The Government of China promotes the internationalization of “the people’s currency” (‘renminbi’) through a policy of alliances that does not take ideological barriers into account. In a first moment the diplomatic forces of the yuan were concentrated in the Asia-Pacific, but in a second moment, it became necessary to gain the support of the West. After President Xi Jinping visited London, between the 19th and the 23rd of October, the bases of the “golden age” between China and the United Kingdom were established, with which both countries looked to push the yuanization of the world economy.
By Ariel Noyola Rodríguez
Beijing wants the yuan to be converted into a world reserve currency. It is true that the road to full convertibility is still a very long one. China has seen the presence of their currency increased more than any other country in recent years. The yuan is today the second most utilized currency for commercial financing, and the fourth most demanded for cross-border payments, according to data from the Society of World Interbank Financial Telecommunications (SWIFT).
The strategy of the Asian giant to yuan-ize the global economy is centred in ‘gradualism’. The Chinese leaders are in no hurry. The Communist Party [of China] is conscious of the fact that any false movement can provoke ‘financial wars’ against them. Both the Federal Reserve and the US Treasury Department resist a movement that the dollar and Wall Street would see their influence in world finances diminish.
The Chinese Government takes precautions, since to reach long term objectives, it is better to move step by step, under cover, than to assume high risks. For this reason, in the first place, China added the support of the Asian continent, either underwriting swap agreements, or installing Offshore Clearing Banks (OCB), or giving investment quotas for participation in the Renminbi Qualified Foreign Institutional Investor Program (RQFII).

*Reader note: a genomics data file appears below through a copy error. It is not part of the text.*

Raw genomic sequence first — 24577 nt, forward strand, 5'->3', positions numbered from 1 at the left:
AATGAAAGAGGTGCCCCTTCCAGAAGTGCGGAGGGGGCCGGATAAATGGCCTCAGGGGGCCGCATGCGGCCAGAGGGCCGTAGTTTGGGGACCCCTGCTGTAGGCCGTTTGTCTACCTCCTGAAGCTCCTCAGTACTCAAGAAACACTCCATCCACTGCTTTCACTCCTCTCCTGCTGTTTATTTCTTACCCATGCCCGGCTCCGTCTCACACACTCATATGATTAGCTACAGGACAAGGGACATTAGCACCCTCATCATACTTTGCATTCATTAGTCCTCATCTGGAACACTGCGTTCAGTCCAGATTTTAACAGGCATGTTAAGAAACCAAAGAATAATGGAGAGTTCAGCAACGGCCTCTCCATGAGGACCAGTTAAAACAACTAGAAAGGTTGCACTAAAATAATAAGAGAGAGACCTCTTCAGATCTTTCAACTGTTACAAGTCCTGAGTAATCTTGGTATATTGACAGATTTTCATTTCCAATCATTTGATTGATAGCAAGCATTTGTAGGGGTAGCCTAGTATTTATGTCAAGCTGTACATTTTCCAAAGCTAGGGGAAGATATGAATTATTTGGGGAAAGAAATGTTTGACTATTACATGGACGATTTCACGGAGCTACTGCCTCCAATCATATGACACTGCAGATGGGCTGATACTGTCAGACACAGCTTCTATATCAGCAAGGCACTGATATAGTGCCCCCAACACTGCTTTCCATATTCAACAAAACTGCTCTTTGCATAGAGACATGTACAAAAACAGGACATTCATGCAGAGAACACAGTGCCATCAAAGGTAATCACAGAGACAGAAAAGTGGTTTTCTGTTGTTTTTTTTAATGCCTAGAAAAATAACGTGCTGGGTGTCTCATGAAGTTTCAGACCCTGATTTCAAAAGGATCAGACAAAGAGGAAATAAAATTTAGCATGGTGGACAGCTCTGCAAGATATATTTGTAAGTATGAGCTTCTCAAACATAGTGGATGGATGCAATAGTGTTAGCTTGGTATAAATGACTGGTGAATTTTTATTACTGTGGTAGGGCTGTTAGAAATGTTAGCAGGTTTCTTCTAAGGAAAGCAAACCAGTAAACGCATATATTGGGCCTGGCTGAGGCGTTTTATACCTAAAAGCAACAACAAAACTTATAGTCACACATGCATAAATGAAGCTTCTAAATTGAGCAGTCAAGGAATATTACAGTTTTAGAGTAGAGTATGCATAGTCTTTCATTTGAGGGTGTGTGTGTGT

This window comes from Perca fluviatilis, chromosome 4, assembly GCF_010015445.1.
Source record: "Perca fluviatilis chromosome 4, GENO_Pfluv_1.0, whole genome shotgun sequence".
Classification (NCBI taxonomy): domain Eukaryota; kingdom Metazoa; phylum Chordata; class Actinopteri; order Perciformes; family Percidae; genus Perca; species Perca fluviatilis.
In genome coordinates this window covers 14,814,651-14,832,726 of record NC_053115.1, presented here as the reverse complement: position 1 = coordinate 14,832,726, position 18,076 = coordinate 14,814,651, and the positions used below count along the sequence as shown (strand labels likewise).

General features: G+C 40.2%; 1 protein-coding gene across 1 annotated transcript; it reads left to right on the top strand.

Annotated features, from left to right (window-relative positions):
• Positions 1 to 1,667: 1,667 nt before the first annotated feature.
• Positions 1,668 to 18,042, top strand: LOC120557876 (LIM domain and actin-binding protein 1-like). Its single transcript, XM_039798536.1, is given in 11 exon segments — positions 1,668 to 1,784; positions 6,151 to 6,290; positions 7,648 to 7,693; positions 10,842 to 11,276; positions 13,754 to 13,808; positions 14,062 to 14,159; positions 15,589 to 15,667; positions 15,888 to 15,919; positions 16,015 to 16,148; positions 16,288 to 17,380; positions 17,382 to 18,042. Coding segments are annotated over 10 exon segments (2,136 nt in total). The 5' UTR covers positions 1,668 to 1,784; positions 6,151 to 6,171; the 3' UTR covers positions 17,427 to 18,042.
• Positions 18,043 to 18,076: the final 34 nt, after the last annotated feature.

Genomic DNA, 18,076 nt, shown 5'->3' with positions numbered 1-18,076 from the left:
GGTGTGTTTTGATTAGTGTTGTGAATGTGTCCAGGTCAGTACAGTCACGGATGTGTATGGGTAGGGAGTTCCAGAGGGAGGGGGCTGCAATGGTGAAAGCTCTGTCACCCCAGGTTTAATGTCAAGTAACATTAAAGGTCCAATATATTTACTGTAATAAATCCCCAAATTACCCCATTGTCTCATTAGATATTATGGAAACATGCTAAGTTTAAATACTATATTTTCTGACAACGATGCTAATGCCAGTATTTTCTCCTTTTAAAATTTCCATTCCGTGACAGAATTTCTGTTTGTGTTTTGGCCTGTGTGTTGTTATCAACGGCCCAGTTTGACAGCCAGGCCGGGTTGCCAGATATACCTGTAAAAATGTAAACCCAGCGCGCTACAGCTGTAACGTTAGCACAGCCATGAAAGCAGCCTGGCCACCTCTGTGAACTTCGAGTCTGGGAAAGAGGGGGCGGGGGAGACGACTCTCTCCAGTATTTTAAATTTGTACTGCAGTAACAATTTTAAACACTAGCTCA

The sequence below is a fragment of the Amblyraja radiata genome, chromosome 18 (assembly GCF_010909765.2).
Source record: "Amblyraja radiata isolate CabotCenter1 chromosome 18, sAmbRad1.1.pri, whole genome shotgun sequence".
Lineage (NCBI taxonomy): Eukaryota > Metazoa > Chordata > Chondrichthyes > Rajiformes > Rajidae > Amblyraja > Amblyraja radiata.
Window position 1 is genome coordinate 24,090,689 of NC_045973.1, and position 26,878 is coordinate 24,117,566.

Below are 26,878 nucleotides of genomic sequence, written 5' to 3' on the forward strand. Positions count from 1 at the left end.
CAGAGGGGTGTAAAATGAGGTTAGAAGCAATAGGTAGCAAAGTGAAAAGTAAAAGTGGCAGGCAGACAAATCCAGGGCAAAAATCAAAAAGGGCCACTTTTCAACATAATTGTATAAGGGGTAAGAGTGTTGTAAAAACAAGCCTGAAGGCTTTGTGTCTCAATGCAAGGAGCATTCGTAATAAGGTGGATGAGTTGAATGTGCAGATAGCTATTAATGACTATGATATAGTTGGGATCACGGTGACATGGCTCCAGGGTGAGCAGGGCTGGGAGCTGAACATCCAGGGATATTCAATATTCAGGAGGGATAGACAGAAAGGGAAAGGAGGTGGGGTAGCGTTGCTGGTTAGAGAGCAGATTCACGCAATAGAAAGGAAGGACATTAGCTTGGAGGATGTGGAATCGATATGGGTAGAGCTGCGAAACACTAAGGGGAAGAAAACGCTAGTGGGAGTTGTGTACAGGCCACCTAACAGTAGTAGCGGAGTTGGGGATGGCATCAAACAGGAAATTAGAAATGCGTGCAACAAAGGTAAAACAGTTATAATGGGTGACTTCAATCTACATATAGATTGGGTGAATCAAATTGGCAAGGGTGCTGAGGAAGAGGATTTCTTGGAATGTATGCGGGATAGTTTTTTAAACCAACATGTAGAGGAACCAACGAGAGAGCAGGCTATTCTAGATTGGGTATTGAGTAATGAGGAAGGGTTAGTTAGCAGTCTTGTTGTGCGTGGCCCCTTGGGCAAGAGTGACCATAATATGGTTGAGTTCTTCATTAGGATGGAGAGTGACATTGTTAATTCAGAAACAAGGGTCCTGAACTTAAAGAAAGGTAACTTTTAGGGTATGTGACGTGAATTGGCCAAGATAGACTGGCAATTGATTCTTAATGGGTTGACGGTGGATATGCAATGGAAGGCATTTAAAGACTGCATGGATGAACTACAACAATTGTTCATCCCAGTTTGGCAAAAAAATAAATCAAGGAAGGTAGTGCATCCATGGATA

In a second moment, the Chinese Government looked at Northern Europe. To position their currency in the big leagues the technical advice of Western countries was key. China began by raising the level of their ‘strategic association’ with the United Kingdom, which in spite of a decline in their economy remains the protagonist in the conduct of international finances. It is not for nothing that the City of London has the biggest exchange market in the world and brings together the greatest number of ‘over the counter’ operations.
In mid-1913 the United Kingdom became the first country to promote the use of the yuan in Europe. Germany, France, Switzerland and Luxembourg entered the competition through the installation of OCB to facilitate the use of the “people’s currency” (‘renminbi’). Nevertheless, none of these constituted a serious threat to the United Kingdom. The City of London has more than half of operations denominated in yuan in the European continent.
As the economy of the United Kingdom is in a state of stagnation, and closely threatened by deflation (a fall of prices), the Government of David Cameron desperately insists on strengthening his ties with the Asia- pacific countries, especially with China, that even with their deceleration of the last few years, contributes 25% of the growth of the world Gross Domestic Product (GDP).